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Q: I've noticed I am feeling overly sorry for myself. Frequently, when I meet others, I irritate them, and they do not want to spend much time with me. I understand why: I am not a happy camper and let everyone know it. Why would anyone want to spend time with me when I have such a negative attitude?
Knowing this about myself, I want to change. How can I switch gears and take on a more positive outlook on life?
A: According to expert Deepak Chopra, negative feelings are a dependency issue. His theory is: "Self-pity is the opposite of self-esteem."
The attitude we adopt for our life is our choice.
Many psychiatrists believe that up to 80 percent of our happiness in life is based on choosing a positive outlook. Choosing the negative approach usually causes "apathy," a word with many definitions. Some define it as meaning becoming disinterested in your peers, while others believe it is a devil-may-care attitude, being unsympathetic to others or even just a cry for help.
Because you want to regain your friendships and make new ones, you will require time and an attitude adjustment, both of which are possible.
Some successful ways to rekindle friendships is to convince yourself of how much happier you will be if you do, stand up for yourself, and explain to others you want to enjoy their friendships but need a little encouragement. Volunteer and help others, be more grateful, and take on responsibility.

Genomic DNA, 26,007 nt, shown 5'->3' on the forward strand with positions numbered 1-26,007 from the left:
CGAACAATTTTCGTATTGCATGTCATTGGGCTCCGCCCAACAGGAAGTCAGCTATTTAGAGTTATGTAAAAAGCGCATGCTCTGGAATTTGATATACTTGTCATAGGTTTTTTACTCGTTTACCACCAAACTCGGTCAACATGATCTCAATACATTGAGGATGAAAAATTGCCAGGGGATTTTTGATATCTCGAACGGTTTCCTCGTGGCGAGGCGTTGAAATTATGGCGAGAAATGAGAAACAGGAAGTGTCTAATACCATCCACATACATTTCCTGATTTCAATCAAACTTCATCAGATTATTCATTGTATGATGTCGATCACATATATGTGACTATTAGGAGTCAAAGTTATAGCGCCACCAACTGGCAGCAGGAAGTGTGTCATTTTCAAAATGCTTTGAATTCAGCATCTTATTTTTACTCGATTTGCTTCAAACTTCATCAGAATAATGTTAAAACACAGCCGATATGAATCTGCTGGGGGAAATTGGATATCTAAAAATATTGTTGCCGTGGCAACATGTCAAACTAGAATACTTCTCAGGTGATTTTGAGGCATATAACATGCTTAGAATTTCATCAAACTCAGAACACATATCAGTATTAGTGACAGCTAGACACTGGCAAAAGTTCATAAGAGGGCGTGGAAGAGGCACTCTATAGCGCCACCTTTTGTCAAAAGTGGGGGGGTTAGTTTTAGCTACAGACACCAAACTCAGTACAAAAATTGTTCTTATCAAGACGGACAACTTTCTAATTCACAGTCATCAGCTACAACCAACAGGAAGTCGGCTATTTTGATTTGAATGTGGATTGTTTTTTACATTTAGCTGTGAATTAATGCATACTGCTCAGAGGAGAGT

The miracle of life is that we have options and can accomplish them if we see their benefits. The best time for your starting to do so is today!
Q: I am a 63-year-old bachelor. I've had two long-term relationships but chose not to marry for several reasons. After breaking up with the second lady, I found a new lady I love, who loves me back. And now, we are considering marrying. We have been together nearly six months. Are we making a mistake?
A: No, hopefully not. But slow down. It's wonderful you have discovered each other. Take more time to get to better know each other, work out your finances, determine your housing arrangements, meet each other's families, take a cruise or vacation to learn how you both think, meet each other's friends, learn what health issues each of you are facing, discuss your religious beliefs, and so on to prepare for marriage. Is either of you allergic to food that is the other's favorite?
We're aware that it's almost impossible to change one another. As Peter de Vries is quoted: "The bonds of matrimony are like any other bonds — they mature slowly!"
Doug Mayberry makes the most of life in a Southern California Retirement community. Contact him at email@example.com. To find out more about Doug Mayberry and read features by other Creators Syndicate writers and cartoonists visit the Creators Syndicate website at www.creators.com.
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